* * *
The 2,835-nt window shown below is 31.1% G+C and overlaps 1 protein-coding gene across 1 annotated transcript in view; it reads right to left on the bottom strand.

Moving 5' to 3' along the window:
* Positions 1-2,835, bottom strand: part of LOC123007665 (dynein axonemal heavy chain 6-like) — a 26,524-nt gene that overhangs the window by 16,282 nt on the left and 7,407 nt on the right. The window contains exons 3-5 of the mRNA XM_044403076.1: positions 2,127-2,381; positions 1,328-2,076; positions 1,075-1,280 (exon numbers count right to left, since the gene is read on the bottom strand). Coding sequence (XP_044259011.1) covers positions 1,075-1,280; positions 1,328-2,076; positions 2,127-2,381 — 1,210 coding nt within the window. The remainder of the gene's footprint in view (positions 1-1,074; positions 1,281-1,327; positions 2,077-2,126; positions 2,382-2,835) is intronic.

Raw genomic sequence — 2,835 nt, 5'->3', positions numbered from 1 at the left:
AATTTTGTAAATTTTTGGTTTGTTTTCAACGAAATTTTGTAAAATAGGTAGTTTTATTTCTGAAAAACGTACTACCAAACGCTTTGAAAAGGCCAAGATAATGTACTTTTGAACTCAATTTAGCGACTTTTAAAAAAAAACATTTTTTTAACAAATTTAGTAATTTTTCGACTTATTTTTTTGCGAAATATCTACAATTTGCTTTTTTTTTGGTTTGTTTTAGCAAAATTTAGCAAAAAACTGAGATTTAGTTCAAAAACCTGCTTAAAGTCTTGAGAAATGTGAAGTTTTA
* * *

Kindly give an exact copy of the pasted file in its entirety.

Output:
The 2,835-nt window shown below is 31.1% G+C and overlaps 1 protein-coding gene across 1 annotated transcript in view; it reads right to left on the bottom strand.

Moving 5' to 3' along the window:
* Positions 1-2,835, bottom strand: part of LOC123007665 (dynein axonemal heavy chain 6-like) — a 26,524-nt gene that overhangs the window by 16,282 nt on the left and 7,407 nt on the right. The window contains exons 3-5 of the mRNA XM_044403076.1: positions 2,127-2,381; positions 1,328-2,076; positions 1,075-1,280 (exon numbers count right to left, since the gene is read on the bottom strand). Coding sequence (XP_044259011.1) covers positions 1,075-1,280; positions 1,328-2,076; positions 2,127-2,381 — 1,210 coding nt within the window. The remainder of the gene's footprint in view (positions 1-1,074; positions 1,281-1,327; positions 2,077-2,126; positions 2,382-2,835) is intronic.

Raw genomic sequence — 2,835 nt, 5'->3', positions numbered from 1 at the left:
AATTTTGTAAATTTTTGGTTTGTTTTCAACGAAATTTTGTAAAATAGGTAGTTTTATTTCTGAAAAACGTACTACCAAACGCTTTGAAAAGGCCAAGATAATGTACTTTTGAACTCAATTTAGCGACTTTTAAAAAAAAACATTTTTTTAACAAATTTAGTAATTTTTCGACTTATTTTTTTGCGAAATATCTACAATTTGCTTTTTTTTTGGTTTGTTTTAGCAAAATTTAGCAAAAAACTGAGATTTAGTTCAAAAACCTGCTTAAAGTCTTGAGAAATGTGAAGTTTTA